Allasso: The Great Change

Word of the Week

March 30, 2024

Allassō: The Great Change


We will all be changed . . . we will be changed.

1 Corinthians 15:51-52 NASB


I am writing on Saturday, the day before Easter.

On a Saturday two thousand years ago, a crushed assortment of men and women were dealing with the death of their Master. His battered corpse was lying in a tomb, and their hopes were shattered.  After all, everyone knew that death was the end.

We still deal with the pain of death today.  My wife and I have attended our share of funerals in the last few months, and a close family member recently lost her father.  Paul was right when he called death “the last enemy” (1 Corinthians 15:26).

Even while we are alive, we live with reminders that the human body is a matchless machine, but it is still subject to unplanned obsolescence.  As you age, your back, your feet, your lungs take turns reminding you that time is passing.

It would be enough to drive you to despair . . . if it were not for Easter.  Resurrection Day, as it should really be called, reminds us that Christ reversed the course of death.  Genuinely dead, He became physically and actually alive again, and He will live forever!

This Easter, read 1 Corinthians 15.  It stands as the classic statement about the resurrection and what it means for us.


  • The basic message of Christianity is that Jesus died and rose again.
  • His resurrection was not merely a hallucination or a spirit floating around; He returned in a recognizable, visible body.
  • Because Christ rose, we too can experience a similar resurrection.
  • He defeated death so that it would no longer have power over us.
  • We too will some day exchange our frail bodies for imperishable bodies characterized by glory and power.

Near the end of the chapter, he reveals something totally unexpected:

“Behold, I show you a mystery; we will not all sleep, but we will all be changed.  In a moment, in the twinkling of an eye, at the last trumpet; for the trumpet will sound, and the dead will be raised imperishable, and we will be changed” (1Corinthians 15:51-52).

God has set a day on His calendar when the last trumpet will sound and Christ will return for His people.  At that moment, every believer in Christ will receive a new body, one that is no longer subject to sickness or death.  Even those who are still alive at that moment will experience that Great Change.

Paul promises twice that “we will be changed.”  How drastic is that change?  Is it like changing the oil in your car?  Is it like dropping a new engine into it?  Or is it like waving a magic wand and turning my used Pontiac into a new Porsche?

Let’s examine the Greek word he uses.  The word allassō appears only six times in the New Testament, and in each of the other four uses, it is more than a minor adjustment.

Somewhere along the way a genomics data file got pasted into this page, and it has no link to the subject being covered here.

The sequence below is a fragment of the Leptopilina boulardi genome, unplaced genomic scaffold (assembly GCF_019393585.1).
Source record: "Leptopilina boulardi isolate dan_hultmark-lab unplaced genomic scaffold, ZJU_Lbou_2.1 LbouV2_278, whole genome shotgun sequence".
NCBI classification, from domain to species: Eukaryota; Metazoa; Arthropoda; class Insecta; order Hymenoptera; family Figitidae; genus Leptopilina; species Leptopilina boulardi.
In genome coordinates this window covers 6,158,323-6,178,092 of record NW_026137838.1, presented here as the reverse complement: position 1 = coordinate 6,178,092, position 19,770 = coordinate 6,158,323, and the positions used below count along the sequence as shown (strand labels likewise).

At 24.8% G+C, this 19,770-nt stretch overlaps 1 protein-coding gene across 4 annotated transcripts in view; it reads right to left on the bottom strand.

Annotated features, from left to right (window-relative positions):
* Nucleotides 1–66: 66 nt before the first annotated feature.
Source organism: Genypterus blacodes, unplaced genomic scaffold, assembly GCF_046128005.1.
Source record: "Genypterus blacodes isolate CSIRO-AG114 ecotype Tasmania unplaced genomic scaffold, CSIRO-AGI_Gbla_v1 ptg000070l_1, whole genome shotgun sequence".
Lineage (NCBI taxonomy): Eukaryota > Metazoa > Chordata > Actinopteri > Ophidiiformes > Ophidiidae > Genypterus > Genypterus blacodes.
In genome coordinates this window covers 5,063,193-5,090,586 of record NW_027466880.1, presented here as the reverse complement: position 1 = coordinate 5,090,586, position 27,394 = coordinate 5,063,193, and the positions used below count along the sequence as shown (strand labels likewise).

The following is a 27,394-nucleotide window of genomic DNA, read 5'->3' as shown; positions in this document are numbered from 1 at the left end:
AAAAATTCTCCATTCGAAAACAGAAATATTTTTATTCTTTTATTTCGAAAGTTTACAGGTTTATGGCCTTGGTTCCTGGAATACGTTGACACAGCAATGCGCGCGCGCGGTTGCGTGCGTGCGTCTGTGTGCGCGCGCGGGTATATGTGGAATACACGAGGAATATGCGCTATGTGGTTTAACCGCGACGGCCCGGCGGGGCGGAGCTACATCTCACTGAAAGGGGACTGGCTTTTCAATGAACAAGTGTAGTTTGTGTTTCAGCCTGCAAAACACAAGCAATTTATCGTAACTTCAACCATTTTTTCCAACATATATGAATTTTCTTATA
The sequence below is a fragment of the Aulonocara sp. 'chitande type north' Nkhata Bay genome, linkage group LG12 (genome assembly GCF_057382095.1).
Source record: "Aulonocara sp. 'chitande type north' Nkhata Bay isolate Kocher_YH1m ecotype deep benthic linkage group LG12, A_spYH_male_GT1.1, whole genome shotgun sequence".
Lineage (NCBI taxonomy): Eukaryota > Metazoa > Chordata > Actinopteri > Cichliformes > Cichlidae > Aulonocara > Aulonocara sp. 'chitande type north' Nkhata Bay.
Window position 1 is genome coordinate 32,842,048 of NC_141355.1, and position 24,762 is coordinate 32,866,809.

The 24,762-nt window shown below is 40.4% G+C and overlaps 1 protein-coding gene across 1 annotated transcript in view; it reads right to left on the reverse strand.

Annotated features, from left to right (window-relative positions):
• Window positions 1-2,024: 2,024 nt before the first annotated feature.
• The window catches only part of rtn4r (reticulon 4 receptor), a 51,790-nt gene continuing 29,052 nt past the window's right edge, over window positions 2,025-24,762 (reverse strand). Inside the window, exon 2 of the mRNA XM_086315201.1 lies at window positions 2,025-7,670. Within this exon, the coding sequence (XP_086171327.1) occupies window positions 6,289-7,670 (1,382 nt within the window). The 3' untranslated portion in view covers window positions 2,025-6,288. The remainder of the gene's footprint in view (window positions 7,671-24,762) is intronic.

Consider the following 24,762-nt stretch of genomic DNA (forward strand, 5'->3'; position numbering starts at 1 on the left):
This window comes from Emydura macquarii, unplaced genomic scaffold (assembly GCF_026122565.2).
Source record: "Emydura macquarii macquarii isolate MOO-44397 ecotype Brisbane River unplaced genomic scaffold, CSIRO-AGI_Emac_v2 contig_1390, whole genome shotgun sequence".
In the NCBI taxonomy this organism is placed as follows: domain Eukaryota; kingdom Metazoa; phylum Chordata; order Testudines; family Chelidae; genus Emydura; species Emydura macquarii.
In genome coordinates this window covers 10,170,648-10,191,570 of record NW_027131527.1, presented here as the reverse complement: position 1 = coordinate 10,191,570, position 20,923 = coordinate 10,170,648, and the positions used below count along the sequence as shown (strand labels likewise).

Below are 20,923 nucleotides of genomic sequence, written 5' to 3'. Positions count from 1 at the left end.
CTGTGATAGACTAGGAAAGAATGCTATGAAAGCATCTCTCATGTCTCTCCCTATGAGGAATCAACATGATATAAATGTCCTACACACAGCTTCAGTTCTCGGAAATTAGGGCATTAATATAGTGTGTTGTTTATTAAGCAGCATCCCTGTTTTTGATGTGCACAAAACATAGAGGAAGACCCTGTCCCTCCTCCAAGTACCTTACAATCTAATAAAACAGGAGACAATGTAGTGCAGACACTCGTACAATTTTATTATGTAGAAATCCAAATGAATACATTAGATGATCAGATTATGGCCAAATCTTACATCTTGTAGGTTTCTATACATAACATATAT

Acts 6:14 – Looking for a guilty verdict against Stephen, the Jewish leaders recruited false witnesses who claimed that this follower of Jesus was trying to change the customs that Moses had established.  This new religion was such a drastic change that it was a threat to the Jewish religion!

Romans 1:23 – Paul describes the downward plunge of the human race, who refused to honor or thank God.  Instead they exchanged the worship of the glorious God for the worship of images carved from stone or wood.  It was a complete reversal of allegiance from God to idols!

Galatians 4:20 – The apostle is writing some harsh warnings to the fickle Christians in Galatia who are dabbling with false teachers.  If only he could be there in person, so that he could change his tone from harshness to gentleness.  In effect, it was a switch from the stick to the carrot!

Hebrews 1:12 – This chapter argues that Jesus, God’s Son, is eternal.  We think of the universe as unchangeable, but even heaven and earth will one day pass away.  Quoting from Psalm 102, the writer says, “They will perish, but You remain; and they all will become like a garment. And like a mantle you will roll them up, like a garment they will also be changed. But You are the same, and Your years will not come to an end.” The word here described the end of the old universe and the beginning of the New Heaven and the New Earth.

When the Bible says that we will all be changed, it doesn’t mean that God is just going to do a little tinkering, a minor tune-up.  It means a completely new model!

On Saturday, there was every reason to see nothing but blackness.  But Sunday was coming!

And today, it’s understandable when you grieve over deaths and grumble about aches and pains. But Resurrection Day is coming!

Therefore, with minds that are alert and fully sober, set your hope on the grace

to be brought to you when Jesus Christ is revealed at his coming.

(1 Peter 1:13 NIV).



Study Hint:

This word for “change” comes from the word allos, which means “other, another.”  Logically, it describes a switch from one thing to another.

Outside the New Testament, it was used in interesting ways:  changing the nature of a hyena, changing the color of stones, or Jesus on judgment day changing the sun, moon, and stars so that they would lose their radiance.

The word can sometimes mean “exchange,” but that is not the meaning in the passages we are studying here.


Coming Up

The Bible says that we are to “Pray without ceasing,” but that seems out of reach for us.  Next week we will examine the Greek word to find out what God is really asking us to do.

©Ezra Project 2024



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